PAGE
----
This year’s VR pavilion will be located at Neimënster for the first time. “The space at Casino became too small,” explained Guy Daleiden, Film Fund Luxembourg director, during a Thursday press conference. This year’s pavilion is “bigger, with more films and experiences” compared to previous years. Last year’s pavilion welcomed over 3,000 visits, more than double the year prior.
Ainhoa Achutegui, Neimënster director, said it was a good thing Daleiden reached out to her well in advance, allowing her team to determine what would be possible in terms of installations. “VR is totally new to us,” she added.
Nevertheless, the team received plenty of help: while PHI (Montreal) provided much of the VR creative input and expertise, Cargolux helped fly in many of the installation pieces from Canada.
This year’s lineup includes international films and Luxembourg co-productions, plus XR- and AI-based installations. One of the spaces will be dedicated to Atlas V, French pioneers in immersive AR/VR experiences.
The lineup includes Jan Kounen’s prize-winning “7 Lives”, part of the official selection at Tribeca Film Festival 2019. The VR experience follows the soul of a teenage girl after she jump onto subway tracks in Tokyo. Her soul, in an effort to end its wandering, passes into the tormented minds of those who witnessed the tragedy. (Kounen’s “Ayahuasca (Kosmik Journey)”, co-produced with Luxembourg’s a_Bahnand France’s Small and Atlas V, is currently running at Neimënster.)
“Algorithmic Perfumery” is an interactive, AI-powered olfactory installation by Frederik Duerinck which requires visitors to take a brief questionnaire, after which the installation provides them with a unique scent.
Some of the other highlights include Tupac Martir’s “Cosmos Within Us”, a story about a man struggling to maintain his memory as Alzheimer’s leaves it more fragmented. The experience combines a live performance, as participants experience how others experience VR.
Other Luxembourg highlights include the magical scenery of a Beaufort forest as it changes seasons in "Forest Lounge", by Benigno Perez, and "Sublimination" by Karolina Markiewicz and Pascal Piron, which teachers the visitor Butoh-Japanese dance after which the participant's performance helps create fractals in the environment.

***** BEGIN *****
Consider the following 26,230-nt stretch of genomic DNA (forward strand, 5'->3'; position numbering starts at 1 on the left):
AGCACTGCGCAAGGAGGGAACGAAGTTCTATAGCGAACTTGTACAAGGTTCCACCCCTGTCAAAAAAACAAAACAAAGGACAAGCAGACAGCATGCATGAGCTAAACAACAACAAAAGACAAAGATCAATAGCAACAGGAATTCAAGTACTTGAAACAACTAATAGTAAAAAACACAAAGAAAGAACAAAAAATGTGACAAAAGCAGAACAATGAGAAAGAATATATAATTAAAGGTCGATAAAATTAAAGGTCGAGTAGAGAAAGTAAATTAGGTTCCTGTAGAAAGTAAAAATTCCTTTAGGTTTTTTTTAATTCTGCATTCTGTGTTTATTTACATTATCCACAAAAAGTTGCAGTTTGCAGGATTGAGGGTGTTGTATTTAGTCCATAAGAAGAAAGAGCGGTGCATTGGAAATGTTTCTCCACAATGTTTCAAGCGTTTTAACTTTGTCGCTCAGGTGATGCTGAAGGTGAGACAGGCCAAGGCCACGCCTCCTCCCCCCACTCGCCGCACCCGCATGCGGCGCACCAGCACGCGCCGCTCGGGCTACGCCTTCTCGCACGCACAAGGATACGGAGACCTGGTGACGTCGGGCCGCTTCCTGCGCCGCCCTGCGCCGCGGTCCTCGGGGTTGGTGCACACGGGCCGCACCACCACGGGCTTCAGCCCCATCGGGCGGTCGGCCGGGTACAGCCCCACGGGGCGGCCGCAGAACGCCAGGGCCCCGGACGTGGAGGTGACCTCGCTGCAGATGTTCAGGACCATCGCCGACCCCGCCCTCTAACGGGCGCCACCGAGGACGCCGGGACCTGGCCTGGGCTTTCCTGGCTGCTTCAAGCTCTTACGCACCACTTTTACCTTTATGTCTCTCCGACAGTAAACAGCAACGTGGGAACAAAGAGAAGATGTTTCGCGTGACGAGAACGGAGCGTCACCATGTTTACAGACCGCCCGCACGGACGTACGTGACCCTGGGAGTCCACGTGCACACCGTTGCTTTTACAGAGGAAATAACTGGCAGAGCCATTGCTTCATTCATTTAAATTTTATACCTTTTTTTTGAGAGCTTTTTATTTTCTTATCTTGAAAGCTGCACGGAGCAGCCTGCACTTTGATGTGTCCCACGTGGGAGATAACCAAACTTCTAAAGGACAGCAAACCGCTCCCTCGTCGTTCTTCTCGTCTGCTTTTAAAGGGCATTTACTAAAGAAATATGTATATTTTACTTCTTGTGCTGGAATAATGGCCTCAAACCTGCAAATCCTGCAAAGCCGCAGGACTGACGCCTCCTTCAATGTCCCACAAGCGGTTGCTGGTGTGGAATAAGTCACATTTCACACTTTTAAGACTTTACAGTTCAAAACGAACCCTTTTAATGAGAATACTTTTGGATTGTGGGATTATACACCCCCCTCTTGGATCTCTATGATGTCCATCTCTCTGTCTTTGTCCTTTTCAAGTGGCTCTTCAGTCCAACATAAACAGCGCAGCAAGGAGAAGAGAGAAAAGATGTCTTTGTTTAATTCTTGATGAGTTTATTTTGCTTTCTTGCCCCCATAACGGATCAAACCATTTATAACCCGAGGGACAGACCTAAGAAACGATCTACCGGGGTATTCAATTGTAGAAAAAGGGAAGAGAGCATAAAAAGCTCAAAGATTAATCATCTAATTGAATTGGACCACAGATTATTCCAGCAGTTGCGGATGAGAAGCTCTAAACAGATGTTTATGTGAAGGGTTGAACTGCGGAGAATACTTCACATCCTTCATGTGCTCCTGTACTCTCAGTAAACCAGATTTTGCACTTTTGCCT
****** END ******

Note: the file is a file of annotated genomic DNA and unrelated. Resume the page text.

“A Linha” (The Line) by Ricardo Laganaro, a full-body immersion based on 1940s São Paulo, left Daleiden nearly in tears, he says, because of its intense beauty. “The Key” by Céline Tricard should be another festival favourite--Daleiden said he couldn’t reveal much more because it would give away the ending. This one has already won prizes at Tribeca and Venice and takes users on a journey about dreams.
Documentary-lovers can also take their pick from several VR cinema selections, ranging from, among others, “Daughters of Chibok” on the Boko Haram kidnapping aftermath; “Traveling While Black”, about race relations in the US; and “Everest VR”, which takes viewers into a Himalayan avalanche.
This year, a jury comprised of Toby Coffey (National Theatre, UK); Paola Gazzani Marinelli (Geneva International Film Festival); and Caroline Monnet (Montreal-based filmmaker and artist) will also be charged with selecting their top VR film or experience, awarding a €4,000 prize to the winner.
A professional VR day workshop also takes place on 6 March, 10am-4pm, providing international directors, experts and local professionals with a chance to exchange insights on issues ranging from AI-based installations to licensing, festival strategies and more.
The VR pavilion at Neimënster is part of the Luxembourg City Film Festival, which runs 5-15 March at various cinemas and venues in the capital city. For a complete list of VR films and experiences, visit the festival website.